Goalie guru sees net gains

TERRY KOSHAN -- Toronto Sun

, Last Updated: 7:56 AM ET

Steve McKichan has been out west to check on Maple Leafs goaltending prospect Justin Pogge, soon will travel to Florida to see Todd Ford and drops in every so often on J-S Aubin and J-F Racine with the Marlies.

But the goaltending consultant naturally is most concerned with the two men who are paid to stop the puck for the Leafs, Ed Belfour and Mikael Tellqvist.

McKichan commutes from his Strathroy, Ont., home an average of three times a week to work with the pair.

With the equipment reduction for goalies and their restricted movement in the new NHL, McKichan has noted some changes.

"Recently it has been a blocking game, where the goaltenders would establish a position and set up a block, close their arms and make pucks hit them," McKichan said. "Now, pucks are sifting through and they have to challenge more. But one tangible effect of the smaller gear is they have more mobility."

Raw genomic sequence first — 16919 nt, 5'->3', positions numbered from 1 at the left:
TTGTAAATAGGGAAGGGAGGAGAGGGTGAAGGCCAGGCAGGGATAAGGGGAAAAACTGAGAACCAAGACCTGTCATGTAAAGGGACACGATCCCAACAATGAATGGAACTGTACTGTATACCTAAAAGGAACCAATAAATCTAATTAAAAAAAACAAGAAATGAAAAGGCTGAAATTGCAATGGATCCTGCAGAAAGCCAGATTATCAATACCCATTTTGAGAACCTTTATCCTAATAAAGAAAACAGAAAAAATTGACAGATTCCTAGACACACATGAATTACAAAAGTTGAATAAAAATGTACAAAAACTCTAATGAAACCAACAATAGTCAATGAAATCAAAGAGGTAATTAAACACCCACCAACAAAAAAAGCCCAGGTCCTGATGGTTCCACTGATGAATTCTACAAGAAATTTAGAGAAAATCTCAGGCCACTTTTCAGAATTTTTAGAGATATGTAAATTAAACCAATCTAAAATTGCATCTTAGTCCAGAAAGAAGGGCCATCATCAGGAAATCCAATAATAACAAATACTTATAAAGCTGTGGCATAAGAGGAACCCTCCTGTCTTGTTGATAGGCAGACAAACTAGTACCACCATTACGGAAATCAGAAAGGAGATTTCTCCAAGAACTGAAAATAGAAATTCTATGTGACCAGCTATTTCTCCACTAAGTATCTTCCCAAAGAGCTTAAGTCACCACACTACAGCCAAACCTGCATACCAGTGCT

What has made the job a bit more difficult for the goalies is that because forwards are not being held up, they not only have more time to make plays but also can take longer in making their shots.

"It's not so much the equipment, because I can move around better with smaller pads," Tellqvist said, giving credence to McKichan's thinking. "But some teams just try to shoot for rebounds and you have to be careful with that."

Though Belfour's adjustment to the changes has meant a drop in his numbers -- he is 10-5-2 but has a 3.28 goals-against average, .895 save percentage and no shutouts -- McKichan has seen little change in his approach.

"He is following the puck well and I'm happy with where he is," McKichan said. "He is as confident as I've seen him."


Videos

Photos